The NCLAT, while setting aside the order of NCLT, Bengaluru, observed the following:
The NCLAT relied upon the decision passed by NCLAT Delhi in the matter of Vivek Bansal v/s Bruda Druck India Pvt Ltd which was in respect of proceedings initiated by an operational creditor under IBC. It was held that in the event of default by the Corporate Debtor and not adhering to the terms of settlement agreement with respect to outstanding instalments, the Operational Creditor shall be at liberty to seek revival/restoration of the CIRP.
While relying upon the above judgment, it was held that NCLT, Bengaluru committed a grave error by ignoring the precedent settled in the judgment of Vivek Bansal and by refusing to give liberty to the appellant to revive/resume the CIRP. It was specifically held that in case, the Corporate Debtor failed to adhere the terms of settlement in a strict sense as agreed with the appellant bank. It was also observed that the decision of NCLT Bengaluru was erroneous, and against the principles of natural justice.
Though the position with respect to Operational Creditors was settled some time ago in the matter of Vivek Bansal, insofar as Financial Creditors are concerned, this judgment settles a very important question of law.
Maintainability of IBC proceedings against breach of a settlement agreement
The issue whether one can maintain proceedings under IBC for failure to comply with the terms of a settlement agreement, whereby one party has agreed to pay some amount to another party, is another significant legal issue. Insofar as this issue is concerned, once again, various benches of the NCLT differ in their opinion. The NCLT Hyderabad Bench, in the matter of SEW & Prasad, Joint Venture v. Gati Infrastructure Private Limited, admitted an application filed under Section 9 of the IBC on the basis of a breach of settlement agreement executed between the parties. Whereas the NCLT Allahabad Bench, in the matter of Delhi Control Devices (P) Limited vs. Fedders Electric and Engineering Ltd, held,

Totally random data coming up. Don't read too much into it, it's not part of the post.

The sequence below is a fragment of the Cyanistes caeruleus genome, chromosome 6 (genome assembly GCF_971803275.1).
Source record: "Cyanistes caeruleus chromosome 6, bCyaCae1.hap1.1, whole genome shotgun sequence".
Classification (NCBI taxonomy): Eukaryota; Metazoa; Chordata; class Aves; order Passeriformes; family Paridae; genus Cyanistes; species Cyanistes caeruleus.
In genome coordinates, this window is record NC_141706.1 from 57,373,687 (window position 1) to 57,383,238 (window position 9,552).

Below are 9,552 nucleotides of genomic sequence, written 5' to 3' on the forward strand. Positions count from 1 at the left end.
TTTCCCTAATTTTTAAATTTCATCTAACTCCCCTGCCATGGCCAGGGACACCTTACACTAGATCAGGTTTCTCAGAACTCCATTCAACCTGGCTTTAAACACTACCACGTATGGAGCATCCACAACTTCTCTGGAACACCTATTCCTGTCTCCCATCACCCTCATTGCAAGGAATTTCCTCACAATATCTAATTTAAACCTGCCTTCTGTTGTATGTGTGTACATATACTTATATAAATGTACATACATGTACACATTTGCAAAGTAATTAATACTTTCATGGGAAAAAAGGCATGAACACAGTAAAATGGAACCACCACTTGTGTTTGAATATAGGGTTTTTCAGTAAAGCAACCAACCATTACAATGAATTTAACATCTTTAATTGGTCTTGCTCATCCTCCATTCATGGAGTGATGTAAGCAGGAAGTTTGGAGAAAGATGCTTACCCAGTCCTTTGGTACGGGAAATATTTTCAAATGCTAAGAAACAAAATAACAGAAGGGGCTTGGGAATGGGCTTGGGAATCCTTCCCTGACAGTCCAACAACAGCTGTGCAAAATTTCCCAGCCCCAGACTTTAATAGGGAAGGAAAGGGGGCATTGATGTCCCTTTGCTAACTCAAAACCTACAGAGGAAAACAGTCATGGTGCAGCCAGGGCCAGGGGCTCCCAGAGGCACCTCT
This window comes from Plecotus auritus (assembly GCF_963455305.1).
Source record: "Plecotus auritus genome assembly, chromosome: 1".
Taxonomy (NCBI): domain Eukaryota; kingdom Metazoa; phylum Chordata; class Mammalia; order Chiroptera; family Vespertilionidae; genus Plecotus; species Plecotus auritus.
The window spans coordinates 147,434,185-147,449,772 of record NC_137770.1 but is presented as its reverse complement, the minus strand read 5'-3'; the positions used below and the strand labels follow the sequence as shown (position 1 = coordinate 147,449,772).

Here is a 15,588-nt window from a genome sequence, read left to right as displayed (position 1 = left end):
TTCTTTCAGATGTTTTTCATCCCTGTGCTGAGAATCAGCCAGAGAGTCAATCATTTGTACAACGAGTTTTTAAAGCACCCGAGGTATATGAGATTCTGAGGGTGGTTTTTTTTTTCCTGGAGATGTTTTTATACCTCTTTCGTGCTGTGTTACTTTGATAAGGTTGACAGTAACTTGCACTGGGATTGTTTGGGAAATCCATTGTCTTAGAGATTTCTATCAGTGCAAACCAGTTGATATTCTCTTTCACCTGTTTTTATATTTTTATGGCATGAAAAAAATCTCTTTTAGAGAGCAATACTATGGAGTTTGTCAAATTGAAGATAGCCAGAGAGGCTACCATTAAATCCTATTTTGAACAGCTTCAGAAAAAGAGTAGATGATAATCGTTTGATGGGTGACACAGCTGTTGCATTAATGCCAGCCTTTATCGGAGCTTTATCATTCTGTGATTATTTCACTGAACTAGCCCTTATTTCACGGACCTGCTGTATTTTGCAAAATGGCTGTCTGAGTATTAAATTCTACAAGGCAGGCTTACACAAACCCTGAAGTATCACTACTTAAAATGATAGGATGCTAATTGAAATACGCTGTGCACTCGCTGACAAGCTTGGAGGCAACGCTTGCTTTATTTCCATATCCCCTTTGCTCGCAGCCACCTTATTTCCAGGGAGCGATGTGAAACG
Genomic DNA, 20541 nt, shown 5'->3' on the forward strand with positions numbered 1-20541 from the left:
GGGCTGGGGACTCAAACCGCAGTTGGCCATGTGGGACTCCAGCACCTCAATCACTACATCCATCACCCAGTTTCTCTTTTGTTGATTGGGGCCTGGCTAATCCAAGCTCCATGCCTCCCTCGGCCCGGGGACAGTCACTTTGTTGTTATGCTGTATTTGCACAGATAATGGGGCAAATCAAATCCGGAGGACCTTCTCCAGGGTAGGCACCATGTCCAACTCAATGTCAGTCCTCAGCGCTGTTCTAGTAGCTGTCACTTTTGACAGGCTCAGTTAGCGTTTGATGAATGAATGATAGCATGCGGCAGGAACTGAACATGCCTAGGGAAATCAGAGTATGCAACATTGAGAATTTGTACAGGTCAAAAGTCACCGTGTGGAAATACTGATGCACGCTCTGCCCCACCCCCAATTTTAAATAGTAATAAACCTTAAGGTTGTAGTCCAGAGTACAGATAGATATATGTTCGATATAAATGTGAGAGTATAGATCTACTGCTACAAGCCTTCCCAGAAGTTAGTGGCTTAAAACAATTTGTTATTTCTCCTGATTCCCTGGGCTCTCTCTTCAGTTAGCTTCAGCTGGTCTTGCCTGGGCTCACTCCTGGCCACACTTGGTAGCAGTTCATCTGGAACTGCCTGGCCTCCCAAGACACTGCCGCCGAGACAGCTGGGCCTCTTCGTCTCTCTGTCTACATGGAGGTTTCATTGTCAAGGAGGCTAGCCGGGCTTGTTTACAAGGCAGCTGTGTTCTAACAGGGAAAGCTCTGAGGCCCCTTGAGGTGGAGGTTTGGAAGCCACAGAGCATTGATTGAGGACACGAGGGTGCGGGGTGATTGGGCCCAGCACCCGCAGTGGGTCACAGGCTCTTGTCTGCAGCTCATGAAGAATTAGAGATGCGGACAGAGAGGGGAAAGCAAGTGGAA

“unpaid instalment as per the settlement agreement cannot be treated as operational debt as per section 5(21) of IB Code. The failure or Breach of settlement agreement can't be a ground to trigger CIRP against Corporate Debtor under the provision of IBC 2016 and remedy may lie elsewhere not necessarily before the Adjudicating Authority.”
The above decision of the Allahabad Bench has been relied upon and followed in many matters by different benches of NCLT.
The above controversy was resolved by the judgment of NCLAT, Delhi in Amrit Kumar Agrawal v. Tempo Appliances Pvt. Ltd, wherein while discussing this issue, it was observed that a mere obligation to pay does not bring the liability within the ambit of ‘financial debt’ as defined under IBC. The debt, along with interest, if any, should be disbursed against the consideration for the time value of money. Mere breach of terms of any agreement including a settlement agreement by a party, whereby some payment was due, would not fall within the scope of Section 5(8) of IBC, so as to constitute a financial debt.
Accordingly, it was observed that mere obligation to pay under a settlement agreement would not amount to disbursal of amount for consideration against the time value of money. Thus, breach of such obligation would not entitle a party to invoke CIRP against the other party. It was also observed that dishonour of cheques handed over pursuant to the settlement agreement cannot be termed as a financial debt.
Considering the abovementioned judgments, the position with respect to settlement agreement entered into between the parties and the effect of IBC on such settlement agreement has become crystal clear. It can be concluded that in a case where, after the initiation of IBC proceedings, parties entered into a settlement agreement and there is a breach by the debtor, the creditor - whether a financial creditor or an operational creditor - has the liberty to revive the IBC proceedings. However, in a case, where a party wishes to avail the remedy under IBC for breach of the terms of a settlement agreement, an application under IBC shall not be maintainable.
Abhishek Kumar and Aditi Tayal are Partner and Associate respectively at Singhania & Partners